The Transpeninsular Line (at approximately 38°27′ N) is a surveyed line, the eastern half of which forms the north–south border between Delaware and Maryland. The border turns roughly north from the midpoint of the line towards the Twelve-Mile Circle, which forms much of the remainder of the Delaware land border.
In 1751, a line was surveyed straight across the Delmarva Peninsula beginning at what at least some early Swedish settlers called Cape Hinlopen, which was to be the southern boundary of Delaware. This place is better known as Fenwick Island. Twenty-four miles north is another cape named Cape Henlopen near Lewes, Delaware. Various spellings of henlopen mean "entering in" or "approaching," although one authority insists it means "runaway cape."  The confusion of the placement of Cape Henlopen was the crux of a long-standing dispute between the Penns (Delaware) and the Calverts (Maryland), the latter claiming the Lewes' cape should have been the start of the boundary line. A map commissioned by Charles Calvert in 1732 which showed Cape Henlopen at Fenwick Island was used to decide the matter, although the map commissioned by Calvert was based on a 1651 map by Nicholas Visscher owned by William Penn. Calvert had accepted Penn's map which depicted Cape Henlopen at approximately 38°27′ N.  Calvert discovered the mistake only after he had submitted the map he had commissioned to the English court deciding the case. Calvert failed in his later attempts to have the court reject his own map. If the actual Cape Henlopen near Lewes had been used as the start of the line, Delaware would be about one thousand square miles smaller, over a third of its current area. In 1751 a line was surveyed from the Court-designated point on the coast to the Chesapeake Bay (Penn's Cape Henlopen), and in turn was used by Charles Mason and Jeremiah Dixon (of Mason–Dixon line fame) in 1763 when they were engaged to survey the north-south border between Maryland and Delaware).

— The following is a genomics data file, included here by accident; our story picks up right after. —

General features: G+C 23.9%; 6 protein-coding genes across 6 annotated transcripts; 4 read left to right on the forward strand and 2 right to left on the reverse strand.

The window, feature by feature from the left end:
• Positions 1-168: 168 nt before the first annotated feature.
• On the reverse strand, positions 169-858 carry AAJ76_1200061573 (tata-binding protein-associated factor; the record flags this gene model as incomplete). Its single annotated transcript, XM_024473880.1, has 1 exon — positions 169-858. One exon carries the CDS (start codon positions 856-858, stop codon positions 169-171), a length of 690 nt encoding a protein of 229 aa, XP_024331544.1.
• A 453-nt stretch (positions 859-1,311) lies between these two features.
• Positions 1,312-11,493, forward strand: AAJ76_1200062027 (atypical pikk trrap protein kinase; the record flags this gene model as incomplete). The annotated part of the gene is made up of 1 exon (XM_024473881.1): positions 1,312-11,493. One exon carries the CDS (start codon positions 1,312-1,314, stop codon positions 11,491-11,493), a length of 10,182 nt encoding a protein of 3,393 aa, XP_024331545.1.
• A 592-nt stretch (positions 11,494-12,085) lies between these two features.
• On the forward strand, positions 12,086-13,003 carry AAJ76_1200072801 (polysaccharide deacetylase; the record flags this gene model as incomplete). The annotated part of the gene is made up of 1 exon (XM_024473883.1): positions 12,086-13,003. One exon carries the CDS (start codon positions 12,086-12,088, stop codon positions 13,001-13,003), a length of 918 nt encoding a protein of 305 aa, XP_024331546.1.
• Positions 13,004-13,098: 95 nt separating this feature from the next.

The Transpeninsular Line splits several Delmarva communities, separating them between the two states. The best known are Delmar, Delaware, and Delmar, Maryland, which derive their name from the two states' names.
A Transpeninsular Line marker can be found near the Fenwick Island Lighthouse, at the northern boundary of Ocean City, Maryland, located on 146th Street. The midpoint Transpeninsular Line marker can be found on the north side of Route 54 about halfway between Delmar and Mardela Springs, Maryland. This marker is also the southern endpoint of the Mason–Dixon Line. 
- Nicholas Wainwright, "Tale of a Runaway Cape," The Pennsylvania Magazine of History and Biography, volume 87, issue 3, July, 1963, pp. 251-293.
- Edward C. Papenfuse and Joseph M. Coale III, The Maryland State Archives Atlas of Historical Maps of Maryland, 1608-1908 (Baltimore: Johns Hopkins University Press, 2003), pp. 53-55.
- "Transpeninsular Line". Historical Marker Database. November 29, 2007. Retrieved December 28, 2007.
- Maryland State Archives: Map #24_A5 information
- Maryland State Archives: Map #266S5 information
- 1776 Chart of Delaware Bay
- Shifting Sands: Looking at the Cape Henlopen Dispute Through Maps
- Edward C. Papenfuse and Joseph M. Coale III, The Maryland State Archives Atlas of Historical Maps of Maryland, 1608-1908 (Baltimore: Johns Hopkins University Press, 2003), pp. 53–55.